The new legislations may push some victims to come forth, as they now have more rights and their privacy can be protected. However, experts still believe the bill does not do enough and many incidents will remain unreported.

A second concern put forth by advocacy groups and many experts is that the victims have no avenue to petition the courts if their rights are not upheld. Therefore, there is a lack of enforceability and no one will be held accountable if the new laws are not respected.

Third, victims do not have the right to directly address the court in writing or in person about issues that affect them, such as plea bargains. They will be informed about the outcomes of the case, but will only have the opportunity to provide victim impact statements during various stages.

Lastly, some advocacy groups state that some of the changes made to the Canadian Evidence Act will harm victims rather than support them. More specifically, the new act will force victims of abuse to testify against their spouses, which in turn may dissuade victims from reporting the abuse.

However, victims are not the only ones who may be negatively impacted by these changes. Few have thought to look at the repercussions these new laws may have for the offenders themselves.

There is no question that victims’ rights are important and victims should be protected and given a chance to be a part of the justice process. However, this is only effective if the justice system is directed towards the rehabilitation of the offender.

For example, healing circles, a restorative justice technique utilized by Aboriginals, incorporates the victim in the justice process as a means of rehabilitation for both the victim and the offender.

Unfortunately, the legislations may be increasingly harmful and punitive if victims merely want to see the offender remain behind bars. Victim impact statements during parole hearings or other stages of the justice process could result in more punitive sanctions for offenders, and less opportunities to restart their lives.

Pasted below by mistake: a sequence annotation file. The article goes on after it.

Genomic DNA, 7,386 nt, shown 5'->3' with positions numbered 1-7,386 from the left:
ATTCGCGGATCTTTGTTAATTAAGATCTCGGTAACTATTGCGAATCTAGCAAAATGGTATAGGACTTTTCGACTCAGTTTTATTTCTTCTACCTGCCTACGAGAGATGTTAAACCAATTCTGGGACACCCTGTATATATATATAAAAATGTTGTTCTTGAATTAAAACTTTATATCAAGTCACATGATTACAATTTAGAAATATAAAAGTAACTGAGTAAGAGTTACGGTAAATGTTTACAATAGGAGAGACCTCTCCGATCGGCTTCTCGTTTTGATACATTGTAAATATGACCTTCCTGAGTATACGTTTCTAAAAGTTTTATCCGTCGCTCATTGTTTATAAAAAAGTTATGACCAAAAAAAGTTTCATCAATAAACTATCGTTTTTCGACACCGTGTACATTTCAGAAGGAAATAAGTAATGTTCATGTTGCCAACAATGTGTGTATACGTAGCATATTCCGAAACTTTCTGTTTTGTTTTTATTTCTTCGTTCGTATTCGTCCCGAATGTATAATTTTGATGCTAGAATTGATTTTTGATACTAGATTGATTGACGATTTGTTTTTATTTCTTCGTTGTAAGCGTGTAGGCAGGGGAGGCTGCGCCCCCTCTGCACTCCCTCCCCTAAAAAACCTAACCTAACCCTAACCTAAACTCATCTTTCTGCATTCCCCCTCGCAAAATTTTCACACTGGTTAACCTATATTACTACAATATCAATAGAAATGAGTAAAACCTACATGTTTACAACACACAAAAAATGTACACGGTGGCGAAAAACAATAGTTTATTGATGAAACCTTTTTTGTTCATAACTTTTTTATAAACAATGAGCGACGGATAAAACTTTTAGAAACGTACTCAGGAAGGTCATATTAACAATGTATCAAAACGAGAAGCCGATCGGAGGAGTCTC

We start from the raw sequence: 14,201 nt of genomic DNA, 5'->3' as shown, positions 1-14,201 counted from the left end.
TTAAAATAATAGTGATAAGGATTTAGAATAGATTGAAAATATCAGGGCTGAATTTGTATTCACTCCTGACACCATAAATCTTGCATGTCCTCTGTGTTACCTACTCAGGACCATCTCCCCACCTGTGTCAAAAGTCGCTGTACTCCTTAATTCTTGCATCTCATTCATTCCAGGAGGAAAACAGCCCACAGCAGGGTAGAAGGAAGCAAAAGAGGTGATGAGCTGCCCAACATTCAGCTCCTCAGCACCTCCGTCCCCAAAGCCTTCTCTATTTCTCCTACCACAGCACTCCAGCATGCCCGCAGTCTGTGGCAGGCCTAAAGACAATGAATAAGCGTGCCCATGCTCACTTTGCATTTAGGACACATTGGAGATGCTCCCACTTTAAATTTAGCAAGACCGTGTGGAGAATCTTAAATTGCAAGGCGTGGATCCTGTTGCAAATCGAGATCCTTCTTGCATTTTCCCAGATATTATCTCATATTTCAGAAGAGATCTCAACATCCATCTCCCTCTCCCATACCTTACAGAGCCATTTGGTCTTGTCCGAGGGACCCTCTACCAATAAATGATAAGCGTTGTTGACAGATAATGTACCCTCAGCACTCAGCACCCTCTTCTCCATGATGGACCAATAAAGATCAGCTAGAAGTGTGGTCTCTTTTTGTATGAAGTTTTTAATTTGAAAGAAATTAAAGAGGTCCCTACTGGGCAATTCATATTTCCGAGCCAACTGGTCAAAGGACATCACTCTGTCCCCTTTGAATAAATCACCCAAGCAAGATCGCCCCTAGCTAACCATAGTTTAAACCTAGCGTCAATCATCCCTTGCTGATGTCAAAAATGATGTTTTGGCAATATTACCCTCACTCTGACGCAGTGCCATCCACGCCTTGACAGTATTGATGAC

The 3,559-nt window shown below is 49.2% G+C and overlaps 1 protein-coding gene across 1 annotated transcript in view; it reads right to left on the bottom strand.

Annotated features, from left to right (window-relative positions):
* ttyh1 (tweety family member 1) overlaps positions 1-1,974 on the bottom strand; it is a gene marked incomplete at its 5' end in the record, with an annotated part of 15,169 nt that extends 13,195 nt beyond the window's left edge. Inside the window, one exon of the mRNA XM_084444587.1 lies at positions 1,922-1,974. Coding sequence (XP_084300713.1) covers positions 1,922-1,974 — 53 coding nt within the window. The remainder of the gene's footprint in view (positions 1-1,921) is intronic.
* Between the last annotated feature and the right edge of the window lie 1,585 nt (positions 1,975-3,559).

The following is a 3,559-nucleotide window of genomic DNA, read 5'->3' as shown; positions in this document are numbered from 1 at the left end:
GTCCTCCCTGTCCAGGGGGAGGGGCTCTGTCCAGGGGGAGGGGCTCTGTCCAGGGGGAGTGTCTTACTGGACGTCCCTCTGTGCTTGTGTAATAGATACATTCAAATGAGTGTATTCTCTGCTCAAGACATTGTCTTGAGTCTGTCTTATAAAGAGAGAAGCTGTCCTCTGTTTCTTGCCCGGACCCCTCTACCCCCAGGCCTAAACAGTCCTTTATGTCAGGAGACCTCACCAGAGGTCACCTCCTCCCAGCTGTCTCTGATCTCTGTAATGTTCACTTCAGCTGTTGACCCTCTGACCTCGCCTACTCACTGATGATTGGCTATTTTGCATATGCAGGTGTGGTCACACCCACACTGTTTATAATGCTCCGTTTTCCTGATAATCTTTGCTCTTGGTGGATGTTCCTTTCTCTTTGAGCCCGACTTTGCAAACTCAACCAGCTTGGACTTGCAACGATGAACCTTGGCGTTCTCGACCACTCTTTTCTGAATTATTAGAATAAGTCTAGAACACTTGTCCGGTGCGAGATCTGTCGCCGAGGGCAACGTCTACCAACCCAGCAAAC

Additionally, having offenders’ photos given to victims upon release, or having specifics regarding the offenders’ case released to victims could have negative repercussions for many former prisoners – especially those in smaller communities.

It is important to note that crimes against a person are not always committed by horrible people who will always do bad things. There are a variety of reasons why individuals commit crimes, including socio-economic reasons, traumatic childhoods, addictions, mental health, age, etc.

Placing an increasing amount of barriers for these offenders, in the name of helping victims may prove to be quite ineffective, and may in fact do more harm than good.

Though victims’ rights should be upheld, there needs to be strategies that supports those who have been impacted by crime, while continuing to focus on rehabilitative measures for the offender.

Pegah Memarpour is a freelance columnist for Pardon Applications of Canada, the nationwide processing firm for Canadian Pardon (Record Suspension) & U.S. Entry Waiver applications.  The opinions expressed are that of the author and do not necessarily reflect those of Pardon Applications of Canada.  For a list of statistical references used in this article, or more information on Pardon Applications of Canada, call 866-383-9744 or email [email protected].